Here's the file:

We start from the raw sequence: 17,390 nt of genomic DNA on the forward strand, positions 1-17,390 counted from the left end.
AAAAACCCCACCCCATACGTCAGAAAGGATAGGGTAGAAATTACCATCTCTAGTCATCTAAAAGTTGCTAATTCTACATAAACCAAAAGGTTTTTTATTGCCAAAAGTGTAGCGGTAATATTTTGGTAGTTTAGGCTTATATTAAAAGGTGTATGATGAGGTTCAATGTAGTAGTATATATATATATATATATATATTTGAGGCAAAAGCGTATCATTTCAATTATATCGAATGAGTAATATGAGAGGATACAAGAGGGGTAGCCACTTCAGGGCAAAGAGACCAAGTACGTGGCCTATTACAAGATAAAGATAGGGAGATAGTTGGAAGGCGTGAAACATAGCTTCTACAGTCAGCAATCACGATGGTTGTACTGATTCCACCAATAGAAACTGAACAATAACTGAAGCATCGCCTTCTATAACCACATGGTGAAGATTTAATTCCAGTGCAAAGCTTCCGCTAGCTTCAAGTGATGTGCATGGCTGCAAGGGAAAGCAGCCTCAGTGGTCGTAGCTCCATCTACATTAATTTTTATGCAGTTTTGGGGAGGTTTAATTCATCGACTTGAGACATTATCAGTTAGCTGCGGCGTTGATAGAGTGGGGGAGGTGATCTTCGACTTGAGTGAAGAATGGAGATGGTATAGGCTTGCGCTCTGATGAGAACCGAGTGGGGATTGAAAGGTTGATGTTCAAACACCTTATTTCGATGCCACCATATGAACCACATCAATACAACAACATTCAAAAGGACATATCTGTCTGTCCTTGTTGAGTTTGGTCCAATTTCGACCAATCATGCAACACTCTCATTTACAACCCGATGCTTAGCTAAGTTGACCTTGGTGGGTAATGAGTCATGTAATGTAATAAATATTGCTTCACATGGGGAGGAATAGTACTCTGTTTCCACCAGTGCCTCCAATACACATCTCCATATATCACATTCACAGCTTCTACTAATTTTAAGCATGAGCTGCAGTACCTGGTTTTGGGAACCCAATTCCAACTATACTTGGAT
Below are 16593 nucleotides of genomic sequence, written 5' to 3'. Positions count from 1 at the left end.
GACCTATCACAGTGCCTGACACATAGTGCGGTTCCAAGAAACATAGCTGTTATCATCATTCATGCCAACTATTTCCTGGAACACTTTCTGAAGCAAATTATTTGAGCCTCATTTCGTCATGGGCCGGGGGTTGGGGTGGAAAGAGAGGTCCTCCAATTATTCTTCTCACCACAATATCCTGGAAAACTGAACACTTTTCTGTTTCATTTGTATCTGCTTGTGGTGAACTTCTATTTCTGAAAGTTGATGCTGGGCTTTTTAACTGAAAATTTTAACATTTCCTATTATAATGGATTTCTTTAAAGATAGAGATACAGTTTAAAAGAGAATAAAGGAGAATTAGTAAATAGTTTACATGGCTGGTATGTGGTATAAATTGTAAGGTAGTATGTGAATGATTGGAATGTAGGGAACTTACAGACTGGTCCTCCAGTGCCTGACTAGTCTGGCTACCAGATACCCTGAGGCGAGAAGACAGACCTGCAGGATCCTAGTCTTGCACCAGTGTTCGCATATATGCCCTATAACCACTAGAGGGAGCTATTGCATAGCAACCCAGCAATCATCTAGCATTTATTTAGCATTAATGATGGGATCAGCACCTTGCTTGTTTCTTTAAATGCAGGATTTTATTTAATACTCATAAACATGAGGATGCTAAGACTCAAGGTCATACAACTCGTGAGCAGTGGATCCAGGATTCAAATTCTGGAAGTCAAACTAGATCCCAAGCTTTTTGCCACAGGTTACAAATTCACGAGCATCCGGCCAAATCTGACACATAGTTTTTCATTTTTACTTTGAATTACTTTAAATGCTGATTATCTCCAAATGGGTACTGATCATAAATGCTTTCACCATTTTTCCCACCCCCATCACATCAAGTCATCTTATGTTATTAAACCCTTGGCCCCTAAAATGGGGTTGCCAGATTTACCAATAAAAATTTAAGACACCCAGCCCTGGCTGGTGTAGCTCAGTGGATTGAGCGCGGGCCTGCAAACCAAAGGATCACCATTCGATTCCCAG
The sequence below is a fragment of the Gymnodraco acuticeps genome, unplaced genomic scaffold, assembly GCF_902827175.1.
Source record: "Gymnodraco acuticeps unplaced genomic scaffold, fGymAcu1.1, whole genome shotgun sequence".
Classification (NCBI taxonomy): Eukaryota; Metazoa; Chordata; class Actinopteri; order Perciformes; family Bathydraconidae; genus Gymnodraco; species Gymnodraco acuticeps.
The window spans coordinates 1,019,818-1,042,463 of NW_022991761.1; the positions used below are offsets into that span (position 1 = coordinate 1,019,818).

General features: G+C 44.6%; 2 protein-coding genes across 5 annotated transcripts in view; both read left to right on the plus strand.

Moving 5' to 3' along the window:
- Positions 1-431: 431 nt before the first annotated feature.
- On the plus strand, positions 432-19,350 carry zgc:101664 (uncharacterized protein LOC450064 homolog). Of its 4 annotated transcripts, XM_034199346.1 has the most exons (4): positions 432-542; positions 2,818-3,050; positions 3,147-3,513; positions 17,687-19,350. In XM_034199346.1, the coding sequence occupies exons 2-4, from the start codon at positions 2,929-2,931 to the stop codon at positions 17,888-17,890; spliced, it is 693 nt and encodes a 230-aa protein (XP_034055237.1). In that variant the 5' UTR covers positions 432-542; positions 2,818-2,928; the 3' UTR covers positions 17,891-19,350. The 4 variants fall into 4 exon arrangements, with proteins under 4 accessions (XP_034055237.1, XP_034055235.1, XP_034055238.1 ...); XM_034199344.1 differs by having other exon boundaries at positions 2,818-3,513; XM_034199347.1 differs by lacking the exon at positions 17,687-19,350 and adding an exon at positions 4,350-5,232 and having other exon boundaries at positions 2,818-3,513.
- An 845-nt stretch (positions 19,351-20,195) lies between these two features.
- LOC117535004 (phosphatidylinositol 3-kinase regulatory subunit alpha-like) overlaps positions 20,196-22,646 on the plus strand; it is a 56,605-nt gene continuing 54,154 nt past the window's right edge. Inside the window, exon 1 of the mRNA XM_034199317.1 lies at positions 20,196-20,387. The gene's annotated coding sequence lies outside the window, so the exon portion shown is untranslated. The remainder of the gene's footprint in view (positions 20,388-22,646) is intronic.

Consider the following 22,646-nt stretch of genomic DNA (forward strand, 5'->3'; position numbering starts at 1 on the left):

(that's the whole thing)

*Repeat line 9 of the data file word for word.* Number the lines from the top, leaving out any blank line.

General features: G+C 44.6%; 2 protein-coding genes across 5 annotated transcripts in view; both read left to right on the plus strand.